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Mobiles in hospitals a hazard: study

Electronic Gizmos like mobile phones, personal digital assistants and pagers may put a patient’s life at risk if they are used inside operation rooms and intensive care units, says a new Dutch study.

health and fitness Updated: Sep 08, 2007 02:04 IST
Sanchita Sharma

Electronic Gizmos like mobile phones, personal digital assistants and pagers may put a patient’s life at risk if they are used inside operation rooms and intensive care units, says a new Dutch study.

Taking a cellphone close to life support equipment is dangerous because the signal can switch off ventilators and disrupt pacemakers, say researchers from the University of Amsterdam in the medical journal Critical Care. They recorded 50 incidents of electromagnetic interference from cellphone use in hospitals, 75 per cent of them classified as hazardous.

"Mobile phones are not allowed inside the intensive care unit in the All India Institute of Medical Sciences (AIIMS), but doctors hardly ever remember to switch them off. Since doctors need to be on call all the time, the hospital doesn’t insist on implementing the rule either. In all these years, no untoward incident has been reported,” says Dr D.K. Sharma, medical superintendent, AIIMS.

Most hospitals ask doctors to put mobiles on silent to lower noise pollution. “Studies have shown that a mobile phone is the fastest paging system in hospitals. At Max Heart Hospital, doctors carry phones inside intensive care units but take care not to keep them next to electronic medical equipment," says Dr Ashok Seth, chairman, Max Heart and Vascular Institute.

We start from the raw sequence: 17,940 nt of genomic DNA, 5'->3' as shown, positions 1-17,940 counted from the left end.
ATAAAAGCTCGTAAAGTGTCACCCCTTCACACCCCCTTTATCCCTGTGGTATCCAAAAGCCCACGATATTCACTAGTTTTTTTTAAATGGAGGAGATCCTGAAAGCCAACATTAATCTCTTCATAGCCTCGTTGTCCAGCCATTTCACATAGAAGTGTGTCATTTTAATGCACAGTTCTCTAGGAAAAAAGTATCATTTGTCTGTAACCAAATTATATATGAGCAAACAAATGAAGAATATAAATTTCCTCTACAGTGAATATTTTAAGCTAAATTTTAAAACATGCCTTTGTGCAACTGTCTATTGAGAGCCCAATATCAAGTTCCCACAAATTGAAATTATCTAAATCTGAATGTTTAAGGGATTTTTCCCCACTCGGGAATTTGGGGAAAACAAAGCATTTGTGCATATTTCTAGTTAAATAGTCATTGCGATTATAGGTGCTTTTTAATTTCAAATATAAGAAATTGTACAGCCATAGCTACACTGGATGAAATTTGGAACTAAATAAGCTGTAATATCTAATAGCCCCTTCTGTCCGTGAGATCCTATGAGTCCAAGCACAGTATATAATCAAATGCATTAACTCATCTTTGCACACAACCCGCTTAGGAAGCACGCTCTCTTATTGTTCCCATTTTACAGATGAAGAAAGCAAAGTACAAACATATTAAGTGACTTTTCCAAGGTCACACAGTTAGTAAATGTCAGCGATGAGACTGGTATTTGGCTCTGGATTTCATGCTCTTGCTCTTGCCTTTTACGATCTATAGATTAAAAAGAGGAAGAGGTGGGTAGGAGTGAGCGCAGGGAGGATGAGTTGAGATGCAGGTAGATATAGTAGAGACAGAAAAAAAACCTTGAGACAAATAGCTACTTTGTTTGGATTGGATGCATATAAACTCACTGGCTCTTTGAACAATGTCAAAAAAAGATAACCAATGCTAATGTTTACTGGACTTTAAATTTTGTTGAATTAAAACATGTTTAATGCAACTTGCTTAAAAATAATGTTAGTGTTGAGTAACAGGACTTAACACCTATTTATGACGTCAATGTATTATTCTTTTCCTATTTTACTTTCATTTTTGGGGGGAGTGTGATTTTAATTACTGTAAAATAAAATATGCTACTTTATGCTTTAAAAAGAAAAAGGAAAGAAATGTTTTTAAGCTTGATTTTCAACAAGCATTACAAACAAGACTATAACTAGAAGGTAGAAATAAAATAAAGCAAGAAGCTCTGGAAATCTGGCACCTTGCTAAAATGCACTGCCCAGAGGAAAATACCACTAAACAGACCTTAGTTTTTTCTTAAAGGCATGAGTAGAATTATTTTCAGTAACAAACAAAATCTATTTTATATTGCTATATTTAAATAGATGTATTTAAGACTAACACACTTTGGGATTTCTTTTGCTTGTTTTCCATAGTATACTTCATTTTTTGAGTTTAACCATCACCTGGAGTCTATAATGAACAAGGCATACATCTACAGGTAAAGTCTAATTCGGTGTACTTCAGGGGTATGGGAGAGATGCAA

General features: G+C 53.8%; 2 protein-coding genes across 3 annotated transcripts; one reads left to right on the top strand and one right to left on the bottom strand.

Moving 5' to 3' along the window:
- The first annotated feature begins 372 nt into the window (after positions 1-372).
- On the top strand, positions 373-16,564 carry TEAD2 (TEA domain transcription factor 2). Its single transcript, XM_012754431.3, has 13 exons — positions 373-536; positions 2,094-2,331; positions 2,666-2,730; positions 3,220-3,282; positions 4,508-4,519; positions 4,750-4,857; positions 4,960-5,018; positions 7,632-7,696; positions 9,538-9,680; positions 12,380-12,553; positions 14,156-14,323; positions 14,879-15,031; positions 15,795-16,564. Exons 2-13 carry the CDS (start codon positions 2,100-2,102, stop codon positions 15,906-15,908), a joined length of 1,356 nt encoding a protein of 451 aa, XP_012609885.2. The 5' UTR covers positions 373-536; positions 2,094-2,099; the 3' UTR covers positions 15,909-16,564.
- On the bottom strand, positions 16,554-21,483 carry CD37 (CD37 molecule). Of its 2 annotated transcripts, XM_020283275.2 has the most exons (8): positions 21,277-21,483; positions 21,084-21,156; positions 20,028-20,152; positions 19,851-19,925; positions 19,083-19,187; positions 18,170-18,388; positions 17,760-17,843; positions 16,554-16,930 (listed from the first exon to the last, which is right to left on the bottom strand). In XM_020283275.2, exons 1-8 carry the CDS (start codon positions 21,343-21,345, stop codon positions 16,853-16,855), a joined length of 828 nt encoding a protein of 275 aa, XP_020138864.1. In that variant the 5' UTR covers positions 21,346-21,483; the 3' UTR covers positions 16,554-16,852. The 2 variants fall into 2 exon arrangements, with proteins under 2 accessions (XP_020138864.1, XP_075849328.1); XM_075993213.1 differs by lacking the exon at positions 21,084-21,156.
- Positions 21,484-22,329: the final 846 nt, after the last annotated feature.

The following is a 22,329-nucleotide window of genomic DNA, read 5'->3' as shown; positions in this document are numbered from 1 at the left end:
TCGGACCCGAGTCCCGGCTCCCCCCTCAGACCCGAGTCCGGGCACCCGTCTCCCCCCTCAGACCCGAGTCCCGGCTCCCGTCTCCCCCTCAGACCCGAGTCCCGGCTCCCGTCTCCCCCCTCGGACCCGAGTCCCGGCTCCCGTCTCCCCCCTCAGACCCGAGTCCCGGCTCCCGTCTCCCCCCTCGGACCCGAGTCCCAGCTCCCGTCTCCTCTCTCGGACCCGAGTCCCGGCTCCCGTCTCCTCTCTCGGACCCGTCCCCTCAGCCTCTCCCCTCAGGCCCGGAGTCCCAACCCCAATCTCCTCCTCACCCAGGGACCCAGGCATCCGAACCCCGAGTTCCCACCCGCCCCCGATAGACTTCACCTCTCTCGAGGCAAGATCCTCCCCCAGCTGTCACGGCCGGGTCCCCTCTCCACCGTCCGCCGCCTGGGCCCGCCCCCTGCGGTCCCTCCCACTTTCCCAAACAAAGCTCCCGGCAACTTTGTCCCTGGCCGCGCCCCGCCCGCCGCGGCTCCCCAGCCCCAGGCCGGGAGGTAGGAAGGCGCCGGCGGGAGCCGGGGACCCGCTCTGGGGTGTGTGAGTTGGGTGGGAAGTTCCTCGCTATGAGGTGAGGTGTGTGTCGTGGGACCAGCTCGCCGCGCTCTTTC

"New medical equipment are immune to electromagnetic interference. Even people with pacemakers are allowed to use mobile phones with basic precautions such as not carrying the phone in their breast pocket, just over the pacemaker,” says Dr A.K. Bisoi, professor, cardiothoracic and vascular surgery, AIIMS.

This, however, is a controversial issue. “We have been following the issue closely and tests conducted at the Mayo Clinic in Rochester, Minnesota, in March this year showed that normal use of mobile phones caused no interference with patient care equipment," says Dr Anupam Sibal, director, medical services, Apollo Hospitals.

The Dutch team — which tested 61 different medical devices — found most incidents stemmed from the latest general packet radio service signal, which allows wireless Internet access. They recommend that mobiles come no closer than one meter to hospital beds and equipment.